As one of America’s most important missionaries, Junípero Serra is widely recognized as the founding father of California’s missions. It was for that work that he was canonized in 2015 by Pope Francis. Less well known, however, is the degree to which Junípero Serra embodied the social, religious and artistic currents that shaped Spain and Mexico across the 18th century. Further, Serra’s reception in American culture in the 19th and 20th centuries has often been obscured by the controversies surrounding his treatment of California’s Indians. This volume situates Serra in the larger Spanish and Mexican contexts within which he lived, learned, and came of age. Offering a rare glimpse into Serra’s life, these essays capture the full complexity of cultural trends and developments that paved the way for this powerful missionary to become not only California’s most polarizing historical figure but also North America’s first Spanish colonial saint.
Steven W. Hackel is Professor of History at the University of California, Riverside and the author of Junipero Serra: California’s Founding Father, Alta California, and Children of Coyote.
"This impressive collection of essays brings to life, in vivid color and detail, the many worlds crucial to both producing and understanding Serra, spanning the places of Mallorca, Mexico, and California and the influences of education, intellectual and spiritual life, art, popular culture, and historical commemoration."—Juliana Barr, author of Peace Came in the Form of a Woman: Indians and Spaniards in the Texas Borderlands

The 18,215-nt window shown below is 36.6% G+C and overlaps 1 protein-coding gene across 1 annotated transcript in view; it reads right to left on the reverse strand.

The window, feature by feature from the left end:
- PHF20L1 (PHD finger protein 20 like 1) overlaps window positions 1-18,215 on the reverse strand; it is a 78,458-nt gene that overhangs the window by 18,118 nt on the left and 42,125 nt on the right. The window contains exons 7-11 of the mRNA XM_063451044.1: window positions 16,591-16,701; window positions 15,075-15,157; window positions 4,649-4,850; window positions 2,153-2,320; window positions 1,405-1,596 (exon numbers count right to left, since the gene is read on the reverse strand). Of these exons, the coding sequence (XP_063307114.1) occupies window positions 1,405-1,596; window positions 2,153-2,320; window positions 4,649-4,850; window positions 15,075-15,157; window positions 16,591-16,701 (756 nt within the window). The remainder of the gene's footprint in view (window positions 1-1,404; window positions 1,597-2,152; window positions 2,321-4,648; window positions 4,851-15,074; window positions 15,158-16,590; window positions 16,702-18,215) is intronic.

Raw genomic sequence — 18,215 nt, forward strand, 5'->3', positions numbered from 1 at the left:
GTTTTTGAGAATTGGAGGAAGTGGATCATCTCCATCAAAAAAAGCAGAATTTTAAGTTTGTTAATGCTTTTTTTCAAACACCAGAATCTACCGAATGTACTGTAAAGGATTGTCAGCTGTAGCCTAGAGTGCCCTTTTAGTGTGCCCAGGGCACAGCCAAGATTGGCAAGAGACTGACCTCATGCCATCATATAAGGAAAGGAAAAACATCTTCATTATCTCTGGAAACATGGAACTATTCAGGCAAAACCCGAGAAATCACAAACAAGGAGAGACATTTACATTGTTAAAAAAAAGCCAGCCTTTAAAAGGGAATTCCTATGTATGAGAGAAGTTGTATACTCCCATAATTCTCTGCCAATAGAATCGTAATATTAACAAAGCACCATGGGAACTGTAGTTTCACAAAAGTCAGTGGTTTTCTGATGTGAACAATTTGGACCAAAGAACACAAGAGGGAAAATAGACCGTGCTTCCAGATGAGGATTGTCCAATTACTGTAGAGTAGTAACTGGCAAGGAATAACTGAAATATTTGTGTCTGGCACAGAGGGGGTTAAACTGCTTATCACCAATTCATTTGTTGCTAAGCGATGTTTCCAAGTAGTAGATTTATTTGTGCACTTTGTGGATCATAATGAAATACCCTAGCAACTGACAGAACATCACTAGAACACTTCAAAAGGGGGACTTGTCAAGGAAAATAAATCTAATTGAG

"Is there anyone in California’s history who still evokes such passionate disagreement as Junípero Serra? In this sparking collection, Serra’s great biographer Steven Hackel has brought together an international dream team of scholars from multiple disciplines to help us get beyond caricatures of good and evil and see the man in his full context. A subtle, surprising, and deeply satisfying book."—Brian DeLay, author of War of a Thousand Deserts: Indian Raids and the U.S.-Mexican War
"Junípero Serra traveled widely through the Spanish world of the eighteenth century. From his training in Mallorca, his transit through Puerto Rico, his experiences in many different parts of Mexico, and his work in California, Serra’s rich life constitutes an ideal vehicle to explore a vast empire in constant motion at a time of profound transformation. These essays by notable scholars and true specialists add greatly to our understanding of the man and his times and shine a light on the subtle and not-so-subtle ways in which the Old World and the New World were bound together by a common history."—Andrés Reséndez, author of The Other Slavery: The Uncovered Story of Indian Enslavement in America